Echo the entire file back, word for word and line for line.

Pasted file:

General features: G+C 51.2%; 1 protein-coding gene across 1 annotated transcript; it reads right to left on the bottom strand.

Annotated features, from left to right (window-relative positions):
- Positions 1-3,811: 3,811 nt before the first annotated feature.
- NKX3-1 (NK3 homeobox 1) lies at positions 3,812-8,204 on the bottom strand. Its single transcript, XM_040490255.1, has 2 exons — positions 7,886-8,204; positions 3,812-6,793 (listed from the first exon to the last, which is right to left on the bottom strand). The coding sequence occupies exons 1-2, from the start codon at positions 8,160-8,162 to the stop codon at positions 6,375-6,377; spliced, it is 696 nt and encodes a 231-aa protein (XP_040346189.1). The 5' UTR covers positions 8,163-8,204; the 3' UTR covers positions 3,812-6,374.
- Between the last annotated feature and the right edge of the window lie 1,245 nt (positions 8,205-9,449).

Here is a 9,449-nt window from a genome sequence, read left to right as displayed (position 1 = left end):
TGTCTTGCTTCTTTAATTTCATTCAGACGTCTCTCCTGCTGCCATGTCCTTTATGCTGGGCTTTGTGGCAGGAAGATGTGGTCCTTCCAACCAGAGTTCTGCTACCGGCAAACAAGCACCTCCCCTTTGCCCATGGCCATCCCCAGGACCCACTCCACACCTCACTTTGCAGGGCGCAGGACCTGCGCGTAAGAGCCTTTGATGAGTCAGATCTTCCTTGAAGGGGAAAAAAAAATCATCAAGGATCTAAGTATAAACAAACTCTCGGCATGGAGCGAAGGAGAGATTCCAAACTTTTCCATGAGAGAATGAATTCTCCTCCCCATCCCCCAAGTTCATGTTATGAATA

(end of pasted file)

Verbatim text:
General features: G+C 51.2%; 1 protein-coding gene across 1 annotated transcript; it reads right to left on the bottom strand.

Annotated features, from left to right (window-relative positions):
- Positions 1-3,811: 3,811 nt before the first annotated feature.
- NKX3-1 (NK3 homeobox 1) lies at positions 3,812-8,204 on the bottom strand. Its single transcript, XM_040490255.1, has 2 exons — positions 7,886-8,204; positions 3,812-6,793 (listed from the first exon to the last, which is right to left on the bottom strand). The coding sequence occupies exons 1-2, from the start codon at positions 8,160-8,162 to the stop codon at positions 6,375-6,377; spliced, it is 696 nt and encodes a 231-aa protein (XP_040346189.1). The 5' UTR covers positions 8,163-8,204; the 3' UTR covers positions 3,812-6,374.
- Between the last annotated feature and the right edge of the window lie 1,245 nt (positions 8,205-9,449).

Here is a 9,449-nt window from a genome sequence, read left to right as displayed (position 1 = left end):
TGTCTTGCTTCTTTAATTTCATTCAGACGTCTCTCCTGCTGCCATGTCCTTTATGCTGGGCTTTGTGGCAGGAAGATGTGGTCCTTCCAACCAGAGTTCTGCTACCGGCAAACAAGCACCTCCCCTTTGCCCATGGCCATCCCCAGGACCCACTCCACACCTCACTTTGCAGGGCGCAGGACCTGCGCGTAAGAGCCTTTGATGAGTCAGATCTTCCTTGAAGGGGAAAAAAAAATCATCAAGGATCTAAGTATAAACAAACTCTCGGCATGGAGCGAAGGAGAGATTCCAAACTTTTCCATGAGAGAATGAATTCTCCTCCCCATCCCCCAAGTTCATGTTATGAATA